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Starting Strength in the Real World


Rich Pauley Case Study: Linear Progression Always Works. Sometimes, It Really Works

by Karl Schudt, SSC | October 25, 2018

rich and karl

Rich Pauley came to see me at Chicago Strength and Conditioning in February 2018. He wanted to get back into lifting weights and thought he “could be a monster.” He is 38 years old, has a large frame, and seems to have some talent for strength. He signed up for SSOC, and I wrote in my welcome email: “I'm looking forward to hanging a lot of muscle on your frame. 6 ft, size 14 feet? Let's have some fun with that.” His squats in our first session together were 265 lbs x 5 x 3. I had an inkling that Rich could be exceptional, and I looked forward to seeing what we could do.

We did a linear progression from February to July, three sets of five every Monday, Wednesday, and Friday, adding a little bit of weight to each lift every time. We made changes based on Rich’s performance and attitude. When training started to wear him down, I added a light day, once in the beginning of April to help his recovery, and then regularly (every Wednesday) in May. Our plan was simple. The weights on the lifts were adjusted to match his strength gains, and his weekly program was adjusted to ensure that his body recovered adequately.

We did no conditioning or “functional movements.” Rich got better at “cardio” by strength training. The only modification to a standard Starting Strength progression was the use of a high-bar squat. Rich is not very flexible and has great difficulty getting into the low-bar position. We used the best squat that he could do.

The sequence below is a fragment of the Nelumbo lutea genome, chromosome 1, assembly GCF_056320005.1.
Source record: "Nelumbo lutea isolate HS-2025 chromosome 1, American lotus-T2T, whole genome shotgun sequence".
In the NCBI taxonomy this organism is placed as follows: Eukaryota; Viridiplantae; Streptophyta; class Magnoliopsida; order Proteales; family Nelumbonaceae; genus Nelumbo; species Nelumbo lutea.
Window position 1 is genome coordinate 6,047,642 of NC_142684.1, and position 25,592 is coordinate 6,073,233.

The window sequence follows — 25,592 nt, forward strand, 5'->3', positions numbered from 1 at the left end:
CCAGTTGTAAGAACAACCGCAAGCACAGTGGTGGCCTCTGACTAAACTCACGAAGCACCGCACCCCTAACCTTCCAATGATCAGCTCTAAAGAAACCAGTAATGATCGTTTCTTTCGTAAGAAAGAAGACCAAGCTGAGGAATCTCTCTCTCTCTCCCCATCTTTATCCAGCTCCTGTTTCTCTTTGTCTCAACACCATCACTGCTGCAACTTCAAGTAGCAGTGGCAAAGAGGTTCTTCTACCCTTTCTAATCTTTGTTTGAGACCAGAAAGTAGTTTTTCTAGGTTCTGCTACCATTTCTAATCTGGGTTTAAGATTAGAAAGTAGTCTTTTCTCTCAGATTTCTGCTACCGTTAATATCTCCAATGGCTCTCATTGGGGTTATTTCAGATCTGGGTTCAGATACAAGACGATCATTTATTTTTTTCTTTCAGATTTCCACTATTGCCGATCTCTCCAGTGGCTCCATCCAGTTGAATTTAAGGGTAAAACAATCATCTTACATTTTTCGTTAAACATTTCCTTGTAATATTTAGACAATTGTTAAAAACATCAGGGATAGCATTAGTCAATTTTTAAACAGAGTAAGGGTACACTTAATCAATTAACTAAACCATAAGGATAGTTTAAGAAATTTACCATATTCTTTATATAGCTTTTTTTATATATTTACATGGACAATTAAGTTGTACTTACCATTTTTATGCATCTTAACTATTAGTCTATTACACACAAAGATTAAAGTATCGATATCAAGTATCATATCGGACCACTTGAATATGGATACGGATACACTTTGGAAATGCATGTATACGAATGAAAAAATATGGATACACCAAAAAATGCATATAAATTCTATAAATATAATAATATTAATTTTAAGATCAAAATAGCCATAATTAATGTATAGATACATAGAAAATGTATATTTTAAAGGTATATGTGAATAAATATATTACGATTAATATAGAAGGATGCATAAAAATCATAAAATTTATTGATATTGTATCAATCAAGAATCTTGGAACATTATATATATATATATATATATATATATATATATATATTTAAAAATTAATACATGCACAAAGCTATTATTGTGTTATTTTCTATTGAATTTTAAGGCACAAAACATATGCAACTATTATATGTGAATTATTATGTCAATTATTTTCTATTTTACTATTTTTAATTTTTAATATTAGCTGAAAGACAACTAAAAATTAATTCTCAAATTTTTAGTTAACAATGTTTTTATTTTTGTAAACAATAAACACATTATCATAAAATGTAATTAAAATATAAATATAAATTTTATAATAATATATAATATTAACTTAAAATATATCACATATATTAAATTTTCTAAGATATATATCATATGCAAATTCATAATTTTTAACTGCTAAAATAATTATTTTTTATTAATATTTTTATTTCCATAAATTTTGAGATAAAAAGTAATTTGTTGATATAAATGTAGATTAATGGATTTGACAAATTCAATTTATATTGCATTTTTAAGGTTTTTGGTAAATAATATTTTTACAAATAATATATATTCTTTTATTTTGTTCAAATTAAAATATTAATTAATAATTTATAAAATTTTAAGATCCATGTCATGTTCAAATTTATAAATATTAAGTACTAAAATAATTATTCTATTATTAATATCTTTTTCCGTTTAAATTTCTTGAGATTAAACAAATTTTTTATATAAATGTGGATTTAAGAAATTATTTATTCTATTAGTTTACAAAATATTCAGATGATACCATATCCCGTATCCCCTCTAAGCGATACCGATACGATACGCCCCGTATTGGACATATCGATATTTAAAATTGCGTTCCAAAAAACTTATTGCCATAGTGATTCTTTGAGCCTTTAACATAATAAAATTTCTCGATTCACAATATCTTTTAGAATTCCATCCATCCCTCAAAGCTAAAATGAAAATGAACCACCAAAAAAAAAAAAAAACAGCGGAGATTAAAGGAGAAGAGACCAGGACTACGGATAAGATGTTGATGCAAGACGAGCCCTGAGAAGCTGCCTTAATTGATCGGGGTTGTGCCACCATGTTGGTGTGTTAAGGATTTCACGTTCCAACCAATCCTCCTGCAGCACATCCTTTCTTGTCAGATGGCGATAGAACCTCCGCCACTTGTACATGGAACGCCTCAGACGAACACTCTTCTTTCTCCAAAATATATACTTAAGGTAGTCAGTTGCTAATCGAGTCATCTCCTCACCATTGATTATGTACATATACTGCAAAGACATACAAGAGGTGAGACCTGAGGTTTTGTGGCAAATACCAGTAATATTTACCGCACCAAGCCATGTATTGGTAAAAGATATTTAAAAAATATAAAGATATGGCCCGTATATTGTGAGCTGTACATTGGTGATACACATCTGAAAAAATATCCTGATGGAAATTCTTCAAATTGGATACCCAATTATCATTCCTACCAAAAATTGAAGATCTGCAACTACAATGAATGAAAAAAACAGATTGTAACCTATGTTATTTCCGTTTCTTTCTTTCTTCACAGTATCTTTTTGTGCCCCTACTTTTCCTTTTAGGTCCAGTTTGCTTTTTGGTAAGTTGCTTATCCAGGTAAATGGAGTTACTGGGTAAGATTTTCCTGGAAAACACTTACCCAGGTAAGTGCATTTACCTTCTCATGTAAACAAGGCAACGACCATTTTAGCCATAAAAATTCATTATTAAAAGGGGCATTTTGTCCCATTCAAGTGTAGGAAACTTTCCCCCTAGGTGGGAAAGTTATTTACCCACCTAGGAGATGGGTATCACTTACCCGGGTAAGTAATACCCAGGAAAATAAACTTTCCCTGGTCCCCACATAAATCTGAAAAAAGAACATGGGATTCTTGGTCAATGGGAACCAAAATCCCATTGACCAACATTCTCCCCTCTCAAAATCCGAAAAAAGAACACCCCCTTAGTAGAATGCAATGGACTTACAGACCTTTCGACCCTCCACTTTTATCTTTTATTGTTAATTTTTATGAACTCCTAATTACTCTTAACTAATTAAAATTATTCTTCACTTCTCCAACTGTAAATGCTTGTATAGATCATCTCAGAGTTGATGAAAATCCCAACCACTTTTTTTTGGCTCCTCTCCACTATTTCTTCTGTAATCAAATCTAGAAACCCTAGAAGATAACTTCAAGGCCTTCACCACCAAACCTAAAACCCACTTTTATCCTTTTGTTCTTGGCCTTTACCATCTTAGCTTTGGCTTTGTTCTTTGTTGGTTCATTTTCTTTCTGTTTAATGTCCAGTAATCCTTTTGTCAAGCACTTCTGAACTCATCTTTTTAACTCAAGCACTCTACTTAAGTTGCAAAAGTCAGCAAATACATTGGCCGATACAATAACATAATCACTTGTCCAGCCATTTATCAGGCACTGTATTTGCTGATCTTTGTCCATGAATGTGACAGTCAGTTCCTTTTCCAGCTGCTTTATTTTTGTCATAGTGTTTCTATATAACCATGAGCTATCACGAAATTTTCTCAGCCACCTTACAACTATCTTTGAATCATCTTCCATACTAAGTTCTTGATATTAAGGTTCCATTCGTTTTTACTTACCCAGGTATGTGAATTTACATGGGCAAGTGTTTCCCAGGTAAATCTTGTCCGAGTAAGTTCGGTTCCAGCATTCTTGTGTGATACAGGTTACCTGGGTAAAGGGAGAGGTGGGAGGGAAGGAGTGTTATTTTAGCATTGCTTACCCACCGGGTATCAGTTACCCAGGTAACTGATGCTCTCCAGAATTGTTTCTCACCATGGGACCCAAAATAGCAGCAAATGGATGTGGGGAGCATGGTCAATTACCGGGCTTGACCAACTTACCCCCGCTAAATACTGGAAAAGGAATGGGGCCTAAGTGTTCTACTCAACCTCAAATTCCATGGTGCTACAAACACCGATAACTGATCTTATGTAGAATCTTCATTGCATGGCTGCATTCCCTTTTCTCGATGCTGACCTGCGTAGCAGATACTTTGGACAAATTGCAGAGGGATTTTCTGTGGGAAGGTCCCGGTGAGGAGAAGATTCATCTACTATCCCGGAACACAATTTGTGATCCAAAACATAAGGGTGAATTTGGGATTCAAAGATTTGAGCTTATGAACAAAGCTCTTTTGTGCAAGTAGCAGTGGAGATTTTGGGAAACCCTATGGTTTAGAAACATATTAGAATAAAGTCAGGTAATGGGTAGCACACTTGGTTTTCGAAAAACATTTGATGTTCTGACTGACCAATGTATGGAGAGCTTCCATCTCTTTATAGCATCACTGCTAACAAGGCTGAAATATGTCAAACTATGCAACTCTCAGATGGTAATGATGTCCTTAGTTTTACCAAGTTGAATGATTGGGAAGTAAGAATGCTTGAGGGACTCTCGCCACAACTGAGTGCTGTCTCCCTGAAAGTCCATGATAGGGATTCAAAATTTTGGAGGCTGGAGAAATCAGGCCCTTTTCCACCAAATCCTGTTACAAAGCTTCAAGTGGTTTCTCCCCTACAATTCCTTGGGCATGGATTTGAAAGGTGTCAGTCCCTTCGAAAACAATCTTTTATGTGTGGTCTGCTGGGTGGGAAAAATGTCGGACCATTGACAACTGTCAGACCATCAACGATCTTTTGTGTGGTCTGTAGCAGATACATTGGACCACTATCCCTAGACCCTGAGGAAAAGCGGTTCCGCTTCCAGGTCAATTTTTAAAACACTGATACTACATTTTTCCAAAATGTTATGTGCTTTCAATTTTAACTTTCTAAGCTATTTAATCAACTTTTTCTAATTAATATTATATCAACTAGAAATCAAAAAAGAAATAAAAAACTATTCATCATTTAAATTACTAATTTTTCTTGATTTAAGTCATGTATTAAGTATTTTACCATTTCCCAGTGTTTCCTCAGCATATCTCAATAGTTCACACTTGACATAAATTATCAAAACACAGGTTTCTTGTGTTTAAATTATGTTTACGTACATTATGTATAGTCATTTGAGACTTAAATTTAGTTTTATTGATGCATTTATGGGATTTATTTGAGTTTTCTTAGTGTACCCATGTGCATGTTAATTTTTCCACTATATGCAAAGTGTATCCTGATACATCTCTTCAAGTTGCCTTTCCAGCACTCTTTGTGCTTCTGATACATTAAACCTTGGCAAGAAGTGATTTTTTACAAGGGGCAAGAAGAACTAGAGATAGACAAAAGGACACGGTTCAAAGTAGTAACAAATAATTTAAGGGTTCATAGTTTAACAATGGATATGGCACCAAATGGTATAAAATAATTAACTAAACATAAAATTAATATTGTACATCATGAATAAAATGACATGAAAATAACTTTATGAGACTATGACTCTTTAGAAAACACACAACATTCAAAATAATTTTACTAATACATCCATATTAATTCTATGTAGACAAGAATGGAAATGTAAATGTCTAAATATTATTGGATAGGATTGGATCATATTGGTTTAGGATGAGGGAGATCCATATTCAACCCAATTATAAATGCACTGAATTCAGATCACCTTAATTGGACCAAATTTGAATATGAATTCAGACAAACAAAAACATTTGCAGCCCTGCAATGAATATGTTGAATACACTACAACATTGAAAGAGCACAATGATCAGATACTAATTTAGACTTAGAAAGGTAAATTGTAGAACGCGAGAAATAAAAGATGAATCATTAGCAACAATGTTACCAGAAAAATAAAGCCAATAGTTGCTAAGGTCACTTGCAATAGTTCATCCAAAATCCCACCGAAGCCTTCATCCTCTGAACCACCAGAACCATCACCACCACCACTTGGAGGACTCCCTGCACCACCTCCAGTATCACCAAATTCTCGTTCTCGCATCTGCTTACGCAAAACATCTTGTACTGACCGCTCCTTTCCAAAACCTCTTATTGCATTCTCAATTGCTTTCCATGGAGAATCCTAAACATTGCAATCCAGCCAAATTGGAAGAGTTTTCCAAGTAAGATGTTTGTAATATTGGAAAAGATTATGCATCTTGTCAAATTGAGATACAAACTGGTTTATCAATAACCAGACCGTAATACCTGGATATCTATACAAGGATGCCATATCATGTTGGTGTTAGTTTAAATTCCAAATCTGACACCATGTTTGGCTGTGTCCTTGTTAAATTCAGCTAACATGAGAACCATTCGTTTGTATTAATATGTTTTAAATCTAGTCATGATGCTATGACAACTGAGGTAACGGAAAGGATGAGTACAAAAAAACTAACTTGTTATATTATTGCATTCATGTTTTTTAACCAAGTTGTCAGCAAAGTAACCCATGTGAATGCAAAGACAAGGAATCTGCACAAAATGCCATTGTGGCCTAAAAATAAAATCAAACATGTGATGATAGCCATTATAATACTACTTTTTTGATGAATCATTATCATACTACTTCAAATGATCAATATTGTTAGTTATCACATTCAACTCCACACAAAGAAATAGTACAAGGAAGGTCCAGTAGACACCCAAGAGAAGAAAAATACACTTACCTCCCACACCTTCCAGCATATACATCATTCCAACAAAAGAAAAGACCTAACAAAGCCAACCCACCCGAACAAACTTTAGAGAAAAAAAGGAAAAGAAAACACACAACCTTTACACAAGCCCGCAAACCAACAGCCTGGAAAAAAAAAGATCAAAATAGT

There were no real setbacks. We did not worry about nutrition. Rich will eventually need to get his waist down to a more manageable number, but he ignored every bit of nutrition advice I gave him. It’s just as well, because he had an exceptional linear progression.

Rich’s linear progression kept running until he did 495 x 5 x 3 on 7/6/18. Rich was complaining about how hard it was, and although he could have kept it up with backoff sets for a while longer, we decided to end it the following week. He hit 500 x 5 on Monday, and 505 x 5 on the following Friday. To wrap up this phase of his training, I gave him permission to chase some singles the next Monday. At that point, he was considering moving on from SSOC, and I wanted him to have a little fun and test his strength. Then, Rich hit a single at 600 lbs. He has since decided to continue working with me.

squat progression over several months

The Starting Strength Linear Progression works for everyone. Every single human who is alive will respond to an appropriate use of the Strength/Recovery/Adaptation cycle. Some adaptation will occur, but humans are distributed in a bell curve in their response to strength training. A normal human male should be able to get his squat into the 300s on a linear progression, but there will be some who don’t do as well, and also some who do better. Rich is an example of someone on the tail of the bell curve. If we had followed some sort of template that suggested moving on to a more advanced program at a certain weight, there would have been lost opportunities for growth. Rich could do it, and so he should have done it. We don’t live forever, after all, and there’s no benefit to getting stronger slower.

Rich also shows the importance of compliance. He rarely missed a workout until graduation season for his children. If you go to the gym and put in the work, you will get stronger. Even if you don’t have the smartest coach or the perfect program, compliance will cover a lot of the problems up. Get to the gym and do your work!

We are going to transition Rich to a four-day split where we attempt to put more weight on the barbell every week rather than three times a week. I have no doubt he is going to be successful.


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